Miss Ward

Before one can come to a decision on a question like that one must work out the full liability, the full payments and the final results.

I realise that we cannot differentiate between incomes over a wide field, but in the different insurance groups we have to take into account the time at which the contributions started, the amounts of Inland Revenue allowances received, and the final pensions payable, and what I am saying is that it would be much fairer to have a flat rate contribution with no reliefs. I understand that that is impracticable, to vary contributions by incomes, a very difficult thing to do, outside the three-group framework already in existence. I think it is most unfair that people should have Income Tax relief and get their National Insurance benefits—I repeat—at an annual cost to the Treasury of £34 million, which is a considerable sum, while people in the lower income groups who do not pay Income Tax have to pay the full contributions for the benefits which they receive.

Mr. Jay

If the hon. Lady would withdraw tax relief for National Insurance contributions, would she withdraw it for life insurance premiums, also?

Miss Ward

I am delighted that the right hon. Gentleman has put that question to me, for several times I have asked in the House for the setting up of a committee to examine the whole of this problem of providing for old age—

The Deputy-Chairman

I have listened to the hon. Lady with considerable interest, but she seems now to have raised a matter totally different from that in the Amendment.

Miss Ward

The hon. Gentleman opposite was talking about lower income groups, and he was allowed to go a very long way, if I may say so with great respect, Sir Rhys, and when the right hon. Gentleman the Member for Battersea, North (Mr. Jay) puts that question to me, although I do not want to develop the answer at length, because I realise that that would be out of order, I think I am entitled to give him an answer; otherwise, he will say that I funked it. [HON. MEMBERS: "Not the hon. Lady."] Hon. and right hon. Gentlemen opposite, and, indeed, my own party, may not always agree with me, but I am always ready to stand up to any knocking about I may have to put up with.

The Deputy-Chairman

I am quite sure of that, but I am not concerned with that, but only that the hon. Lady's argument should be in order.

Miss Ward

My main point is whether there should be a variation in the rate of contributions for the lower income groups. I had a Question down to my right hon. Friend today for Written Answer, and I want to tell the Committee the answer I have had, because it is germane to this argument. The Question I asked was: To what extent the proposed increased contributions from employees, self-employed, and non-employed could be reduced if £34 million being tax relief in respect of contributions was transferred from the Treasury to the National Insurance Fund and applied in reduction of contributions equally over all groups. That would give help to each group. The answer of my right hon. Friend was: If an extra £34 million a year were made available by the Exchequer for the Fund it would be possible to reduce the total contribution payable for each class of insured person by about 8d. I am suggesting that if the arrangements made by right hon. Gentlemen opposite when they introduced the National Insurance Act, which gave a great advantage to the higher income groups were to be readjusted on the advice of the Advisory Committee, and we got back to some equitable contributions in respect of the three income groups, we could then have a reduction in the increased contribution liability at any rate for the self-employed and the non-employed. Indeed, I think it would be only fair to include the other group as well, because there are many low-wage earners in the other group. they could have their increased contribution liability reduced by 8d. and we should then each be paying 4d.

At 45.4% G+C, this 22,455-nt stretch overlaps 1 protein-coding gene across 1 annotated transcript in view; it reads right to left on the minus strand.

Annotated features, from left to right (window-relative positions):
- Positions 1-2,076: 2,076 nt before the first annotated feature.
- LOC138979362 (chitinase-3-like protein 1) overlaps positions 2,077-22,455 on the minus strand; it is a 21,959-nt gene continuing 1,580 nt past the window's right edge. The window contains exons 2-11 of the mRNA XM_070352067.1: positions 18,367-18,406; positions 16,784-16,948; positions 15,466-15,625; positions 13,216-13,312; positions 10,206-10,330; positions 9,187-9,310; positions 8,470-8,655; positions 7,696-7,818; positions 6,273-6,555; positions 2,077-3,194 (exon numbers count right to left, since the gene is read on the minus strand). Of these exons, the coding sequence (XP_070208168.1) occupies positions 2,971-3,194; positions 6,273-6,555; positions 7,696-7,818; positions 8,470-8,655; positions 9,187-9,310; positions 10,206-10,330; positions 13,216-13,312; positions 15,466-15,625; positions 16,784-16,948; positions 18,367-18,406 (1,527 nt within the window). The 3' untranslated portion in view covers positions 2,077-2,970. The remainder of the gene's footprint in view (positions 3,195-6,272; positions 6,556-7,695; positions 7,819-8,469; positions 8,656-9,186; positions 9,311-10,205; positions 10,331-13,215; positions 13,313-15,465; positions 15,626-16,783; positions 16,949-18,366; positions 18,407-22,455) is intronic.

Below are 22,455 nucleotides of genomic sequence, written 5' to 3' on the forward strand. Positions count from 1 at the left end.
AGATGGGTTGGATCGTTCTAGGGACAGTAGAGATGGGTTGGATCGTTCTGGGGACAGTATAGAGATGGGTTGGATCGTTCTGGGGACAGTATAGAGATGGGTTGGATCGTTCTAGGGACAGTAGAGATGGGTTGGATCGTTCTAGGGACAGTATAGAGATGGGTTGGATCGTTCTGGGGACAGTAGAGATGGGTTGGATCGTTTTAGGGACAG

I take it very badly indeed that there is this differentiation and I hope that when my right hon. Friend replies to the debate he will bear in mind that tremendous efforts are made by very many people to try to keep themselves within the scope of the National Insurance Fund and that many of them are paying stamp contributions when they would be able to claim exemption on the ground of low income. I think it is tremendously important. I regret that we have not examined this matter properly before. We ought to know exactly where we stand so that we may not overstrain the people in the lower income groups while taking for ourselves in the highest income groups a favourable position.

I was very glad that my right hon. Friend, on Second Reading, mentioned that he was to have advice from the Advisory Committee. I look forward with considerable interest to knowing what proposals are in his mind, and when he will take action when he receives advice from that very interesting Committee. I should also like him to say when he expects that it will report.

Dr. Horace King (Southampton, Test)